You know the NCAA rule book is confusing when multiple people looking at the same situation and the same set of rules all arrive at different conclusions. And that’s just what’s happening when it comes to Texas A&M quarterback Johnny Manziel and the NCAA’s investigation into his many, many signed and numbered autographs.
Bruce Feldman of CBSSports.com recently reached out to the assistant professor of sports administration at Ohio University. Dr. David Ridpath, according to Feldman, is “an expert on NCAA and compliance issues.” So what’s Dr. Ridpath’s take on the current Manziel mess?
Asked specifically about the Cam Newton loophole — which has supposedly been closed by a new rule — in relation to Manziel’s high school friend and sorta/kinda manager, Nate Fitch, Dr. Ridpath sees an escape route for the elusive QB:
“I think this is the get out of jail free card — if there is no evidence pointing to Johnny’s knowledge and/or actual evidence of payment or perks, then this may all be a moot point. If I am A&M, I am praying to a higher authority this works out — and frankly the NCAA is hoping the same thing. Johnny may know, but if Fitch takes the bullet or truly acted on his own without any knowledge from Manziel than I think we have a simple eligibility restoration process and he misses zero games.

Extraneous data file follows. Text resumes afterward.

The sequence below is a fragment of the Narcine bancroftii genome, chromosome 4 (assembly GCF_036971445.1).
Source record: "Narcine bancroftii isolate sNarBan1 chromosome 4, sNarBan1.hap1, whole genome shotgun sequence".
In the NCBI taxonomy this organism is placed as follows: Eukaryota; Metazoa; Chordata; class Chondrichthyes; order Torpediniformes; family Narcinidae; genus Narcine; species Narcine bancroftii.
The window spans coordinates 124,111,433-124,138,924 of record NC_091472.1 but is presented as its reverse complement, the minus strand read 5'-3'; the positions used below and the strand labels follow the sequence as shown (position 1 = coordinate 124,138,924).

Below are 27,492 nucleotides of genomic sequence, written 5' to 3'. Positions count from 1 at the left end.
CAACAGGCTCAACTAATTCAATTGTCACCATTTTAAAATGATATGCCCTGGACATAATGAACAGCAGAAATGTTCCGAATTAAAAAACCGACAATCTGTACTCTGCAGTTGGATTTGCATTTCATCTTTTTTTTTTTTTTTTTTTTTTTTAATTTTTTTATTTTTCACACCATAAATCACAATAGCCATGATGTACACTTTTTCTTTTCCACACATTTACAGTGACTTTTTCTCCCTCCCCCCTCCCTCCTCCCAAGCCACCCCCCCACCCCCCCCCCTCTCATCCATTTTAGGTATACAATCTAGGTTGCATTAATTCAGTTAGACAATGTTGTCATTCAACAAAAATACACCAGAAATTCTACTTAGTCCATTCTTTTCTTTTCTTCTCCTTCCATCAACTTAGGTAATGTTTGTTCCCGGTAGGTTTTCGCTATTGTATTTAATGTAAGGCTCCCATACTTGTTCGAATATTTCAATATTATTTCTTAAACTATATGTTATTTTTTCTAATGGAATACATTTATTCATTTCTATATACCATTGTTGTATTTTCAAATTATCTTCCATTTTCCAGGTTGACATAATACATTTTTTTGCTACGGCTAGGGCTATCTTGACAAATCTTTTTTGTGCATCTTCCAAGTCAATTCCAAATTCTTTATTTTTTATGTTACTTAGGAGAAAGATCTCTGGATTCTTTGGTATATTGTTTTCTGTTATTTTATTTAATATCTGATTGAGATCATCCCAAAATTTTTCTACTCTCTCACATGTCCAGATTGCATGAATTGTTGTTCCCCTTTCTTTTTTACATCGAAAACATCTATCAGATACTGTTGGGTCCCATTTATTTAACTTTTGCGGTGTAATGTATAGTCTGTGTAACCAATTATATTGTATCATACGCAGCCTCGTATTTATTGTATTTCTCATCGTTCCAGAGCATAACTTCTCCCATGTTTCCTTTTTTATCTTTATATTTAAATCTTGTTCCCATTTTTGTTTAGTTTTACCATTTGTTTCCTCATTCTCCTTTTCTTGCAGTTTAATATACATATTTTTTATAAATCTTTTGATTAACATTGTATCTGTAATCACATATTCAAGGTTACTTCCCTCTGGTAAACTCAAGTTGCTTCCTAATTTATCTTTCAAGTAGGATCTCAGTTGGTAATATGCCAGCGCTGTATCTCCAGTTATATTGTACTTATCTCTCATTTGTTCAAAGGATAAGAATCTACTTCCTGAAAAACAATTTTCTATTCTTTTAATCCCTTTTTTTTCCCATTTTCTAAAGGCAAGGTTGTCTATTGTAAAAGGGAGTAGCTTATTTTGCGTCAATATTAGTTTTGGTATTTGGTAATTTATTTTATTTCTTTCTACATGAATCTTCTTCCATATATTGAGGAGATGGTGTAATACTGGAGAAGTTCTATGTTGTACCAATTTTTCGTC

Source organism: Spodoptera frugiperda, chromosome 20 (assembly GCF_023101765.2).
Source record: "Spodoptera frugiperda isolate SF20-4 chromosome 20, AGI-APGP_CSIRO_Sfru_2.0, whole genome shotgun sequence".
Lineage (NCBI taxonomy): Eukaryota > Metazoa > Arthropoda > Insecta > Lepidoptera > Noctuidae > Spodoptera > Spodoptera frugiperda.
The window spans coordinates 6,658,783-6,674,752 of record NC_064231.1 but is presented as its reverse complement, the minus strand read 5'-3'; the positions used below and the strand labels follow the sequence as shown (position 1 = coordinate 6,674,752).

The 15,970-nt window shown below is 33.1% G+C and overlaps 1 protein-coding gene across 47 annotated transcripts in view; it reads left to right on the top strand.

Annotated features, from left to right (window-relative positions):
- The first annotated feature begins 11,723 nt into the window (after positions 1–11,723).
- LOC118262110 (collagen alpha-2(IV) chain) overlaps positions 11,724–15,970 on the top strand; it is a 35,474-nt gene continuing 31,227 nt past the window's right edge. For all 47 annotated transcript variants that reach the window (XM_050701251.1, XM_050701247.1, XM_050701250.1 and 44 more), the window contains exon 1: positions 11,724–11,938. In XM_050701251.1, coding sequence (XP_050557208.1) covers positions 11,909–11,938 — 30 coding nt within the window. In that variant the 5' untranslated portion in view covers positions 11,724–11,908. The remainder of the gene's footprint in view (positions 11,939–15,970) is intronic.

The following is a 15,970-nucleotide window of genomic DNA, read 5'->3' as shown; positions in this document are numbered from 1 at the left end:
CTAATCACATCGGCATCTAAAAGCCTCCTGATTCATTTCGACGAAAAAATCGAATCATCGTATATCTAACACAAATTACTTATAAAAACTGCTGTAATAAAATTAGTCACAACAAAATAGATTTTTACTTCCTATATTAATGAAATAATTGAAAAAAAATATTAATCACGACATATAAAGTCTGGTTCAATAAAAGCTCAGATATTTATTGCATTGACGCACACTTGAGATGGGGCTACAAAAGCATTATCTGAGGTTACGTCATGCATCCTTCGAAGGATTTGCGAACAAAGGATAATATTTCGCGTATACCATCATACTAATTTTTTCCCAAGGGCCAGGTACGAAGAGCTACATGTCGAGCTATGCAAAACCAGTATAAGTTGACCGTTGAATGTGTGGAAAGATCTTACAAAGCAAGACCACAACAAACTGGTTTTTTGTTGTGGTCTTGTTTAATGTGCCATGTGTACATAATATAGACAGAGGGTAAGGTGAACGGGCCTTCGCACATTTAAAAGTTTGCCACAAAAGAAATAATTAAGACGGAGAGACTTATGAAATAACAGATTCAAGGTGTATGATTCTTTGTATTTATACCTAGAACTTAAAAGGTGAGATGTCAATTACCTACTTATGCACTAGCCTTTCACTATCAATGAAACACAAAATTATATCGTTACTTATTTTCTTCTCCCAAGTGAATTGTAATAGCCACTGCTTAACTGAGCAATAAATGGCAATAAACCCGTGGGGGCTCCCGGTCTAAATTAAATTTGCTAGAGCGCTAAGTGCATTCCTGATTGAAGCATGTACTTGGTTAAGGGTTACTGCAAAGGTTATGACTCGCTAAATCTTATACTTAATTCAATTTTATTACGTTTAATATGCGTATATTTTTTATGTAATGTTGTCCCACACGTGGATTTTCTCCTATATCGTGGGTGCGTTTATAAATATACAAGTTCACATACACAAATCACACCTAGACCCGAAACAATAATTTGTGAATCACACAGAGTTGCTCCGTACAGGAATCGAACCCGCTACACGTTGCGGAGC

If there was some or even overt knowledge, I think the NCAA invokes the “Sugar Bowl” rule and figures out a way to let him play or just miss one or two games. The NCAA wants no part of this and is desperately hanging on to amateurism and they are losing grip every day.
If Johnny is suspended for a length of time — the impact would be huge, but there might be a larger victory in that we can finally decide to let players capitalize on their own marketing utility and restrictions like this are silly. No one cares if he or the OSU players profited off their likeness — we will still watch A&M versus Alabama. That’s the bottom line — but in the present A&M has to deal with the crazy system we have and if they can pawn it off on Fitch or someone else — this might be Johnny Football’s greatest escape.
Also — in defense of the NCAA — they cannot win regardless of what is decided, but it is the world we live in.”
So we’ve got a rule book. That rule book has a new rule to prevent family members or handlers from acting as agents for athletes and asking for cash. Yet the NCAA — because no one wants to bench Johnny Football — is going to ignore that rule and let him play anyway?